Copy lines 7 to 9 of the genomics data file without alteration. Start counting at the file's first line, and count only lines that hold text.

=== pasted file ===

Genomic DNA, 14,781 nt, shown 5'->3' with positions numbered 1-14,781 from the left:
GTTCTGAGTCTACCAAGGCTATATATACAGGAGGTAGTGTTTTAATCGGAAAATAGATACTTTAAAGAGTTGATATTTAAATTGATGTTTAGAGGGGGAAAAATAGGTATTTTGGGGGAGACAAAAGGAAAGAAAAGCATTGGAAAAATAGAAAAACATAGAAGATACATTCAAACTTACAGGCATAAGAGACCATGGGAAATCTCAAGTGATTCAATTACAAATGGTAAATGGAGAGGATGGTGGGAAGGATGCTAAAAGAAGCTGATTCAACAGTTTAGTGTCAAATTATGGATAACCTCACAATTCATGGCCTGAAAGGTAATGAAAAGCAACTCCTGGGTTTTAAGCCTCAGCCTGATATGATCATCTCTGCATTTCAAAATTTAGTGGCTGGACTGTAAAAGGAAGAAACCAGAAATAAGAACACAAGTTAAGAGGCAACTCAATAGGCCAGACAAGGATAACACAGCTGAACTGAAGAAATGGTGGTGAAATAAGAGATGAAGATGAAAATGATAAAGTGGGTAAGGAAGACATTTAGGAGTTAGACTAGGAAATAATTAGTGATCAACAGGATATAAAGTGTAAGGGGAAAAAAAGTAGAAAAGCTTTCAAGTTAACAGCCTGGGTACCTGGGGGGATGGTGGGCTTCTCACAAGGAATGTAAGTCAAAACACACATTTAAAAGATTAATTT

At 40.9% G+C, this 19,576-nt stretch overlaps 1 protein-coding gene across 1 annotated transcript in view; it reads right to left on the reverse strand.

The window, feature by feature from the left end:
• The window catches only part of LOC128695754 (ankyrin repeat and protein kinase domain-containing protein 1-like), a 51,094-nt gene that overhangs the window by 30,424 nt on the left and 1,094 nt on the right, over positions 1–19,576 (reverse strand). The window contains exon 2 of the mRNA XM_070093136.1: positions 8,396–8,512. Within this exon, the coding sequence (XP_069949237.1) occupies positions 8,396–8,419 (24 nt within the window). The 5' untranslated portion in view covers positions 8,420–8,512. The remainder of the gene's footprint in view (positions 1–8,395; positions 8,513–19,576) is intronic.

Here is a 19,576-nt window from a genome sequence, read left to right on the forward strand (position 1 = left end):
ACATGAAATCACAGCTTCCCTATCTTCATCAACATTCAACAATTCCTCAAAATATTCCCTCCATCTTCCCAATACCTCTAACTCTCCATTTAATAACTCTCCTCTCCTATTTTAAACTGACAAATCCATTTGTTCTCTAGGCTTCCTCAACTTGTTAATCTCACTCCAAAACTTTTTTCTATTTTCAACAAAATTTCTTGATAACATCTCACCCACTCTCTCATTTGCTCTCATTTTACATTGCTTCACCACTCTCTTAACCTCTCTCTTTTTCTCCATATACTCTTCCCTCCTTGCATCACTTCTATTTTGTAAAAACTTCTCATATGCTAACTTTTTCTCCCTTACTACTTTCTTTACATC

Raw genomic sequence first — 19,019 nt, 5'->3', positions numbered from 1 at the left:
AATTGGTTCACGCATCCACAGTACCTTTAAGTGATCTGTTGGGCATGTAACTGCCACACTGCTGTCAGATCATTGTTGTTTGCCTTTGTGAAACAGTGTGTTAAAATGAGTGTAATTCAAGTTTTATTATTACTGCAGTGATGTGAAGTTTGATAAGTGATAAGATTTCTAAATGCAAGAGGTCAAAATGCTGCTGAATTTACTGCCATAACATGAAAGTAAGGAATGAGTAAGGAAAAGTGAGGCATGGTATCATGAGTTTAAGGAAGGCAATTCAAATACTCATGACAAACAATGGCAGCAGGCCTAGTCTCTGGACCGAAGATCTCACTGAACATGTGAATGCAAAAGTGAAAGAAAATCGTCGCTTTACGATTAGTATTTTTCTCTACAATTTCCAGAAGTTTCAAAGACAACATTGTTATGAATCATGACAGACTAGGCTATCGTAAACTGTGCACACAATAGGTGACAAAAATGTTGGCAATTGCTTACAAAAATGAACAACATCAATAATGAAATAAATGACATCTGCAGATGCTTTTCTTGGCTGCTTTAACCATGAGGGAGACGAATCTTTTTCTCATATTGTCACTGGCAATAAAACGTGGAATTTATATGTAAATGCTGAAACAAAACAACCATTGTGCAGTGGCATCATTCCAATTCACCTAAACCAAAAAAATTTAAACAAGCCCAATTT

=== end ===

ACATGAAATCACAGCTTCCCTATCTTCATCAACATTCAACAATTCCTCAAAATATTCCCTCCATCTTCCCAATACCTCTAACTCTCCATTTAATAACTCTCCTCTCCTATTTTAAACTGACAAATCCATTTGTTCTCTAGGCTTCCTCAACTTGTTAATCTCACTCCAAAACTTTTTTCTATTTTCAACAAAATTTCTTGATAACATCTCACCCACTCTCTCATTTGCTCTCATTTTACATTGCTTCACCACTCTCTTAACCTCTCTCTTTTTCTCCATATACTCTTCCCTCCTTGCATCACTTCTATTTTGTAAAAACTTCTCATATGCTAACTTTTTCTCCCTTACTACTTTCTTTACATC

Raw genomic sequence first — 19,019 nt, 5'->3', positions numbered from 1 at the left:
AATTGGTTCACGCATCCACAGTACCTTTAAGTGATCTGTTGGGCATGTAACTGCCACACTGCTGTCAGATCATTGTTGTTTGCCTTTGTGAAACAGTGTGTTAAAATGAGTGTAATTCAAGTTTTATTATTACTGCAGTGATGTGAAGTTTGATAAGTGATAAGATTTCTAAATGCAAGAGGTCAAAATGCTGCTGAATTTACTGCCATAACATGAAAGTAAGGAATGAGTAAGGAAAAGTGAGGCATGGTATCATGAGTTTAAGGAAGGCAATTCAAATACTCATGACAAACAATGGCAGCAGGCCTAGTCTCTGGACCGAAGATCTCACTGAACATGTGAATGCAAAAGTGAAAGAAAATCGTCGCTTTACGATTAGTATTTTTCTCTACAATTTCCAGAAGTTTCAAAGACAACATTGTTATGAATCATGACAGACTAGGCTATCGTAAACTGTGCACACAATAGGTGACAAAAATGTTGGCAATTGCTTACAAAAATGAACAACATCAATAATGAAATAAATGACATCTGCAGATGCTTTTCTTGGCTGCTTTAACCATGAGGGAGACGAATCTTTTTCTCATATTGTCACTGGCAATAAAACGTGGAATTTATATGTAAATGCTGAAACAAAACAACCATTGTGCAGTGGCATCATTCCAATTCACCTAAACCAAAAAAATTTAAACAAGCCCAATTT